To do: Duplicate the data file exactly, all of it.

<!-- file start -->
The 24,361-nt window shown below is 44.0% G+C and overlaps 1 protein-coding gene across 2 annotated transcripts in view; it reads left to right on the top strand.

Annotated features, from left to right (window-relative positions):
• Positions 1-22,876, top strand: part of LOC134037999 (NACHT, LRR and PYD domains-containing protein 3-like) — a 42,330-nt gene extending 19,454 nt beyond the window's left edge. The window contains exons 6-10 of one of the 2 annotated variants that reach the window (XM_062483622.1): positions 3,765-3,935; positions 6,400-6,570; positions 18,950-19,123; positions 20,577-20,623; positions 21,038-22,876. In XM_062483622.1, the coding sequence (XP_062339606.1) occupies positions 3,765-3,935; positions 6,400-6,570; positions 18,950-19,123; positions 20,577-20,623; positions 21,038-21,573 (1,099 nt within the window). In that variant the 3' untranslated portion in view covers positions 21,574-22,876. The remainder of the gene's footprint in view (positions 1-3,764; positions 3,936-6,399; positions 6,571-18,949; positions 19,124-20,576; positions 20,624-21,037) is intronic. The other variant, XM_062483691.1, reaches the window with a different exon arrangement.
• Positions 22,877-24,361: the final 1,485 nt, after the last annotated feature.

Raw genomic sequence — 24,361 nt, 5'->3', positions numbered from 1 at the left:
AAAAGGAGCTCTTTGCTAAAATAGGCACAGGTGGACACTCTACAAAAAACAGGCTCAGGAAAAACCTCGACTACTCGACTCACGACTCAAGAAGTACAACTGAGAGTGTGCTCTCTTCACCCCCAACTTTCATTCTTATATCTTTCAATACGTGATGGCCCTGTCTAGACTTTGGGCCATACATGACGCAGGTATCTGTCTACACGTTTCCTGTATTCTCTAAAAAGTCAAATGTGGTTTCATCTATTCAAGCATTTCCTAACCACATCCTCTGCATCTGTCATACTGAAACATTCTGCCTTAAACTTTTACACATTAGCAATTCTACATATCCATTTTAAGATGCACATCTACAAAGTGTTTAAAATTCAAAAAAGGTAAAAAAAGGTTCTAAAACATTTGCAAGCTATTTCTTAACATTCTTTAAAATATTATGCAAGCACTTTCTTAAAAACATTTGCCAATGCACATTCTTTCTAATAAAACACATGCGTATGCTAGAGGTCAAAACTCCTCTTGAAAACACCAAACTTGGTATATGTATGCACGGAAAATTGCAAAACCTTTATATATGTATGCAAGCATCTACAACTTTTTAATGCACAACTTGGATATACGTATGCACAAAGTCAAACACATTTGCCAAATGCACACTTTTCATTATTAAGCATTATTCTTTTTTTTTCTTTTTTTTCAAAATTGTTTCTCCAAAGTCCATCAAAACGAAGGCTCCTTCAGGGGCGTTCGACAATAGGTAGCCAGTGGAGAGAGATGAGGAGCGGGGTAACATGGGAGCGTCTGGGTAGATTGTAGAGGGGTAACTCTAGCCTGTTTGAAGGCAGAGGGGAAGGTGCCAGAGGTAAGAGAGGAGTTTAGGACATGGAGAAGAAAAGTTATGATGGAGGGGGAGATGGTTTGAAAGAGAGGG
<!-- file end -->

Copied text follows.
The 24,361-nt window shown below is 44.0% G+C and overlaps 1 protein-coding gene across 2 annotated transcripts in view; it reads left to right on the top strand.

Annotated features, from left to right (window-relative positions):
• Positions 1-22,876, top strand: part of LOC134037999 (NACHT, LRR and PYD domains-containing protein 3-like) — a 42,330-nt gene extending 19,454 nt beyond the window's left edge. The window contains exons 6-10 of one of the 2 annotated variants that reach the window (XM_062483622.1): positions 3,765-3,935; positions 6,400-6,570; positions 18,950-19,123; positions 20,577-20,623; positions 21,038-22,876. In XM_062483622.1, the coding sequence (XP_062339606.1) occupies positions 3,765-3,935; positions 6,400-6,570; positions 18,950-19,123; positions 20,577-20,623; positions 21,038-21,573 (1,099 nt within the window). In that variant the 3' untranslated portion in view covers positions 21,574-22,876. The remainder of the gene's footprint in view (positions 1-3,764; positions 3,936-6,399; positions 6,571-18,949; positions 19,124-20,576; positions 20,624-21,037) is intronic. The other variant, XM_062483691.1, reaches the window with a different exon arrangement.
• Positions 22,877-24,361: the final 1,485 nt, after the last annotated feature.

Raw genomic sequence — 24,361 nt, 5'->3', positions numbered from 1 at the left:
AAAAGGAGCTCTTTGCTAAAATAGGCACAGGTGGACACTCTACAAAAAACAGGCTCAGGAAAAACCTCGACTACTCGACTCACGACTCAAGAAGTACAACTGAGAGTGTGCTCTCTTCACCCCCAACTTTCATTCTTATATCTTTCAATACGTGATGGCCCTGTCTAGACTTTGGGCCATACATGACGCAGGTATCTGTCTACACGTTTCCTGTATTCTCTAAAAAGTCAAATGTGGTTTCATCTATTCAAGCATTTCCTAACCACATCCTCTGCATCTGTCATACTGAAACATTCTGCCTTAAACTTTTACACATTAGCAATTCTACATATCCATTTTAAGATGCACATCTACAAAGTGTTTAAAATTCAAAAAAGGTAAAAAAAGGTTCTAAAACATTTGCAAGCTATTTCTTAACATTCTTTAAAATATTATGCAAGCACTTTCTTAAAAACATTTGCCAATGCACATTCTTTCTAATAAAACACATGCGTATGCTAGAGGTCAAAACTCCTCTTGAAAACACCAAACTTGGTATATGTATGCACGGAAAATTGCAAAACCTTTATATATGTATGCAAGCATCTACAACTTTTTAATGCACAACTTGGATATACGTATGCACAAAGTCAAACACATTTGCCAAATGCACACTTTTCATTATTAAGCATTATTCTTTTTTTTTCTTTTTTTTCAAAATTGTTTCTCCAAAGTCCATCAAAACGAAGGCTCCTTCAGGGGCGTTCGACAATAGGTAGCCAGTGGAGAGAGATGAGGAGCGGGGTAACATGGGAGCGTCTGGGTAGATTGTAGAGGGGTAACTCTAGCCTGTTTGAAGGCAGAGGGGAAGGTGCCAGAGGTAAGAGAGGAGTTTAGGACATGGAGAAGAAAAGTTATGATGGAGGGGGAGATGGTTTGAAAGAGAGGG